Neural Stem Cells »

Lisa Flanagan, PhD: Assistant professor, investigates mechanisms that control functional neurons’ generation from stem cells. Using mouse and human neural stem cells, her lab has begun to identify genetic and environmental cues that regulate the cells’ proliferation and neuronal differentiation. The Flanagan lab also is exploring three-dimensional biomaterials that would be suitable as transplantation scaffolds for both neural and human embryonic stem cells. In collaboration with biomedical engineering Professor Abe Lee, she is using engineered microfluidic platforms to prospectively sort stem cells and expose them to continuous gradients of soluble factors in order to determine optimal conditions to specify differentiation.

Neuroimmunology and Multiple Sclerosis »

Michael Demetriou, MD, PhD: Associate professor, studies how genetic and metabolic regulation of protein glycosylation controls the function and activity of cell surface glycoproteins to affect cell growth and disease states. Recent data in humans indicate that multiple known environmental and genetic risk factors for multiple sclerosis converge to dysregulate N-glycan branching. Oral supplementation with the simple sugar N-acetyl glucosamine (GlcNAc) rescues N-glycan branching deficiency on mouse T cells in vivo, inhibits experimental autoimmune encephalomyelitis and spontaneous autoimmune diabetes in mice, and improved disease in eight of 12 human children with treatment-resistant inflammatory bowel disease.

Neuro-oncology »

Daniela Bota, MD, PhD: Assistant professor, addresses the mechanisms of chemotherapy-induced cognitive impairment, and chemotherapy’s impact on neural stem cells and adult neuronal dendritic structures. She is also working on malignant gliomas’ unique sensitivity to inhibitors of protein folding and degradation. She designs and conducts clinical trials for patients with brain and spinal cord tumors.

Epilepsy »

Tallie Z. Baram, MD, PhD: Professor (secondary appointment) focuses on intense excitation during development and its long-term influence on neuronal functions. Dr. Baram studies mechanisms and consequences of abnormal excitability that are specific to the developmental period, aiming to uncover whether seizures early in life change the brain permanently, via functional or structural injury of hippocampal neurons. Dr. Baram focuses on corticotropin releasing hormone (CRH), the key neuropeptide mediating the neuroendocrine response to stress, including the regulation of CRH gene expression in the hippocampus and amygdala, and effects of CRH on neuronal excitation and survival.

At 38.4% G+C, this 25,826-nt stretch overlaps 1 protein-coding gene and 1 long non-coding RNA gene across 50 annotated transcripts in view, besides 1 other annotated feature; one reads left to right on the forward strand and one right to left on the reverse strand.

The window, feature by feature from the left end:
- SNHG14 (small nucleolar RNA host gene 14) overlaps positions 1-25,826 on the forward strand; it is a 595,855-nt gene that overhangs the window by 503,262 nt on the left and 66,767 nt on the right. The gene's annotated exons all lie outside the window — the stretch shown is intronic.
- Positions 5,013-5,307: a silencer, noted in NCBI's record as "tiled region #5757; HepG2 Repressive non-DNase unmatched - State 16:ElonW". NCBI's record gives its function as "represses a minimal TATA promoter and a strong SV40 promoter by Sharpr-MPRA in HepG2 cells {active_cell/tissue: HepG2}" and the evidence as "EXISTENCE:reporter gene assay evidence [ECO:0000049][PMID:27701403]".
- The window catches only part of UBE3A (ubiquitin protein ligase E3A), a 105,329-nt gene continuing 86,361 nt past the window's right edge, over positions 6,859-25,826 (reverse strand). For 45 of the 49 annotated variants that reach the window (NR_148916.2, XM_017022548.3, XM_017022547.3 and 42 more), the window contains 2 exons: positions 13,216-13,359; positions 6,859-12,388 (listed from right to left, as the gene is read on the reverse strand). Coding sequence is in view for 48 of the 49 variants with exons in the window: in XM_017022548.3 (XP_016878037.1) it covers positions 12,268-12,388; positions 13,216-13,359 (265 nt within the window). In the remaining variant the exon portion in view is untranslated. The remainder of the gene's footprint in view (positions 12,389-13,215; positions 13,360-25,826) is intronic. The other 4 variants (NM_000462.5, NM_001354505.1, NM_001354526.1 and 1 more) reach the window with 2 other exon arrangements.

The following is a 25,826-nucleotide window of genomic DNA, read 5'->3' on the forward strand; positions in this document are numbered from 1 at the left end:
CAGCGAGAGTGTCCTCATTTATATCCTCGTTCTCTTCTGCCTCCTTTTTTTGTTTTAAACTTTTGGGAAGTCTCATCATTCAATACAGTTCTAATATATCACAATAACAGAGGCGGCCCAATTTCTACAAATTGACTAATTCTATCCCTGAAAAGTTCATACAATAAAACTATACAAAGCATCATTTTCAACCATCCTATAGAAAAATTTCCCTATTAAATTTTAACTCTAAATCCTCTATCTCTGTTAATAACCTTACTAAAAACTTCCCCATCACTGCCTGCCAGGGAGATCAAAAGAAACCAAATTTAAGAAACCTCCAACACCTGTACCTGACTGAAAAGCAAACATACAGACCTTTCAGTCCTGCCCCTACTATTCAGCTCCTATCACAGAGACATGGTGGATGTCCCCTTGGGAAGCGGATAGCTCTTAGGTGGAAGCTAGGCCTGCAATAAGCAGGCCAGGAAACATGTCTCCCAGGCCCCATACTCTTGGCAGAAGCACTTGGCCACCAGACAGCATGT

Jack Lin, MD: Associate professor, uses advanced imaging techniques to uncover the cognitive complications of early-onset temporal lobe epilepsy.

Neuromuscular Disease and Amyotrophic Lateral Sclerosis »

Tahseen Mozaffar, MD: Professor, focuses on understanding molecular and cellular pathogenesis of neuroimmunological, genetic and neurodegenerative diseases of neuromuscular and spinocerebellar systems. Research efforts employ various methodologies including genetics, electrophysiology, cell biology and animal behavior.

Neurodegeneration »

John Weiss, MD, PhD: Professor, aims to elucidate factors and mechanisms that contribute to disease-associated degeneration of neurons in the CNS and to identify potential new approaches to decreasing that injury. His research has provided groundbreaking insights into which factors make certain subsets of central neurons especially vulnerable to degeneration in these conditions. Early studies proposed that activating AMPA/kainate types of glutamate receptors may play previously unappreciated roles. Other studies examined how the endogenous cation, Zn2+, may contribute to neurodegeneration. He is examining specific factors that include the presence of unusual Ca2+ and Zn2+ permeable AMPA channels on certain neurons, intracellular homeostasis of these ions, and ways in which these ions can each induce deleterious effects on mitochondria. Other ongoing studies use disease models to examine ways in which these mechanisms contribute to injury and to testing new therapeutic interventions.

Stroke »

Mark Fisher, MD: Professor and former chair, investigates brain specific hemostasis regulatory mechanisms by analyzing astrocyte- and pericyte-endothelial interactions in a variety of blood-brain barrier models.

Steven C. Cramer, MD: Professor, focuses on the motor manifestations of stroke, particularly related to long-term functional outcomes.

Experimental Therapeutics »

Steven C. Cramer, MD: Professor, performs clinical trials in acute stroke and in brain repair for the chronic manifestations of stroke.

Neal Hermanowicz, MD: Professor, has a very large practice in Parkinson’s Disease (PD) and other movement disorders, and has a large number of ongoing clinical trials, with every trial meeting or exceeding patient recruitment requirements.

Claudia Kawas, MD: Professor, performs clinical trials in the area of Alzheimer’s disease and other dementias. She is director of the clinical core of the Alzheimer’s Disease Research Center.

Tahseen Mozaffar, MD: Professor, manages a large number of clinical trials in various neuromuscular diseases, and in amyotrophic lateral sclerosis (ALS or Lou Gehrig’s disease). In ALS, Dr. Mozaffar has by far the largest clinical trial effort in Southern California.

Aimee Pierce, MD: Assistant Professor, works in the area of Alzheimer’s disease and other dementias, and is initiating clinical trials for people with a variety of types of memory disorders.

Mona Sazgar, MD: Associate professor, works in the area of epilepsy clinical trials, and has just initiated a new pharmacological trial at UC Irvine, the first trial in epilepsy in many years.